June 3, 2011
Letter to the Editor
Home News Tribune
Yesterday the Home News Tribune published an excellent letter by Mark Klein of Monroe concerning the school funding issue. Mr. Klein posed an interesting question. How much money does it take to provide a through and efficient education for the 31 Abbott school districts and specifically, Newark? Historically the Education Law Center (ELC) in Newark, which is partially funded by the Newark Board of Education, has sued the state for more funding since whatever level that they currently have is insufficient for a ?thorough and efficient? education. The state has always lost in court and has been required to provide more funding to the Abbots at the expense of the 550 non-Abbott districts. Whatever level the Abbots receive is never enough, so they start the process over again-sue, win, and spend. However in all of this the education of the schoolchildren never really takes place. This insidious system has been in place for the past 35 years, with no end in sight.
I think that it is time for a change. The required funding levels are determined by the ELC and outside experts. Let the ELC and the experts determine the magic number that they will require per student for the ?thorough and efficient education? that the state constitution requires. Once this number is determined then the employees of the Abbott Board of Education (Newark-7,253 employees) will pool their assets, including real estate and pensions, into a performance bond. If the Abbot Board of Education defaults on its responsibilities to provide the required through and efficient education, then the state can cash in the bond as a way of? reimbursing the state?s taxpayers for the inability of the Abbott board to meet its responsibilities.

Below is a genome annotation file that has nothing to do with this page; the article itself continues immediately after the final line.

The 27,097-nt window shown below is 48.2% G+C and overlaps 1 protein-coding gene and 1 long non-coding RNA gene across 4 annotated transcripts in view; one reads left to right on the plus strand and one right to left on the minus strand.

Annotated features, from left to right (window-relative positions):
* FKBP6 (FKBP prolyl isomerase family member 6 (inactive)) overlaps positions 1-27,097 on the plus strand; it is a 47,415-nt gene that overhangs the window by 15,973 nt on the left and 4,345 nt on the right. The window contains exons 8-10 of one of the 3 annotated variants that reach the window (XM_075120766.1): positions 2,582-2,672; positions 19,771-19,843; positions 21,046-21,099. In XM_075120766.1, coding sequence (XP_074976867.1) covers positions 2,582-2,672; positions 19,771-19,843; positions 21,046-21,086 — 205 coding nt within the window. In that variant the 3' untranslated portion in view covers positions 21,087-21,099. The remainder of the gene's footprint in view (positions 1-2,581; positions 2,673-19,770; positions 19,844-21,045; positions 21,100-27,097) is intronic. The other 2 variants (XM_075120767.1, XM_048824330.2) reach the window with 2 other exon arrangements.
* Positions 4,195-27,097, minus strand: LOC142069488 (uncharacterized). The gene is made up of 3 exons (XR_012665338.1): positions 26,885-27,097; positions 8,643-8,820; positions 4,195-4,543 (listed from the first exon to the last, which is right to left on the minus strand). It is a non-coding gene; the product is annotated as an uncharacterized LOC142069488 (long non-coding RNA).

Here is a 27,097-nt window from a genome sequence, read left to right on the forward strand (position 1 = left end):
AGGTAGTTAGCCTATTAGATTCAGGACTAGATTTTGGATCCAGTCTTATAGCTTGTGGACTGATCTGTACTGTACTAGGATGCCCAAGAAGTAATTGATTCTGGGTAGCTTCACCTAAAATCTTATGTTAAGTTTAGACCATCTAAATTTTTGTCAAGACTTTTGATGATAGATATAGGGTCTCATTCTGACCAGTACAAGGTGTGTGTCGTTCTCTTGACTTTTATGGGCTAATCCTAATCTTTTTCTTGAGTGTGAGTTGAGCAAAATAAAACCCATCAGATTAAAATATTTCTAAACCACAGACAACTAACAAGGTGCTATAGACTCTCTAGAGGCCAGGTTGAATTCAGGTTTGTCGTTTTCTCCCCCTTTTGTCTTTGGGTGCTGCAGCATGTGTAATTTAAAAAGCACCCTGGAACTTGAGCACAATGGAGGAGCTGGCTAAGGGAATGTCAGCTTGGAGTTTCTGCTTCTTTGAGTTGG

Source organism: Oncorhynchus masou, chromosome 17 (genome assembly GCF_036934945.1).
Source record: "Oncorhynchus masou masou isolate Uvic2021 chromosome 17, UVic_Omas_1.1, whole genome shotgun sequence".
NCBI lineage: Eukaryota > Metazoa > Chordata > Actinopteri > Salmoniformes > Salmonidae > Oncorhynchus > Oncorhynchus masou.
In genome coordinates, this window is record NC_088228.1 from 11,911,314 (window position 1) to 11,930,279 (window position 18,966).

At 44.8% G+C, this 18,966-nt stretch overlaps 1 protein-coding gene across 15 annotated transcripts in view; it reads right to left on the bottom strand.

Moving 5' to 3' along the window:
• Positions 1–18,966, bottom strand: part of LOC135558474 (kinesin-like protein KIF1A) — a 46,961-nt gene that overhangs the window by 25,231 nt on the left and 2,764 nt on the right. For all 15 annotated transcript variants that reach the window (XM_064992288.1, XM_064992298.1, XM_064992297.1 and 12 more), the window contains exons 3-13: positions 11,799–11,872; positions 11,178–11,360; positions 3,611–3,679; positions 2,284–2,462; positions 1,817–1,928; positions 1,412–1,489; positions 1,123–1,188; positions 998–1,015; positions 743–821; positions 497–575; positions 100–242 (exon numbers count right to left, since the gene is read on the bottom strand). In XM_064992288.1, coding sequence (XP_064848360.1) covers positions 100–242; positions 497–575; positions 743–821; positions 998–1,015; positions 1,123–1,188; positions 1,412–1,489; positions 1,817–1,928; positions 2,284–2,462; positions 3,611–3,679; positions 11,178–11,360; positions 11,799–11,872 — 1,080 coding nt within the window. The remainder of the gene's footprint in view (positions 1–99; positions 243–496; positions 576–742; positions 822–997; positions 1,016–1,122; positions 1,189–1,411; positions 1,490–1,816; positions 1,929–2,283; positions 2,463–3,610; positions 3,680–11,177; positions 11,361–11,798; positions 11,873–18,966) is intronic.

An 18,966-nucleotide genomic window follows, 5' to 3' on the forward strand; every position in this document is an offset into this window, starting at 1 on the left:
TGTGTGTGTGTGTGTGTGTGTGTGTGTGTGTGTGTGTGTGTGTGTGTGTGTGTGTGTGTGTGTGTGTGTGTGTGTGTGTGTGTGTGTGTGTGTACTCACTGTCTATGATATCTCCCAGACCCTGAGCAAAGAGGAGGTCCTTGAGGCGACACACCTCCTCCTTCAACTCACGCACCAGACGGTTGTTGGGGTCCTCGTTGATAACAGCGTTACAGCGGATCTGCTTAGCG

Performance bonds are routinely used by the public sector to ensure that contractors meet their contractual obligations. If the contractor defaults, the bond is cashed in and is used to pay a new contractor to finish the work. This would be forcing the public sector to follow procedures that it imposes on the private sector. When the 7,253 employees of the Newark Board of Education determine that their assets and wealth are on the line, then they may actually begin to produce the educated young people that the ?thorough and efficient? clause of the state constitution requires.
Harold V. Kane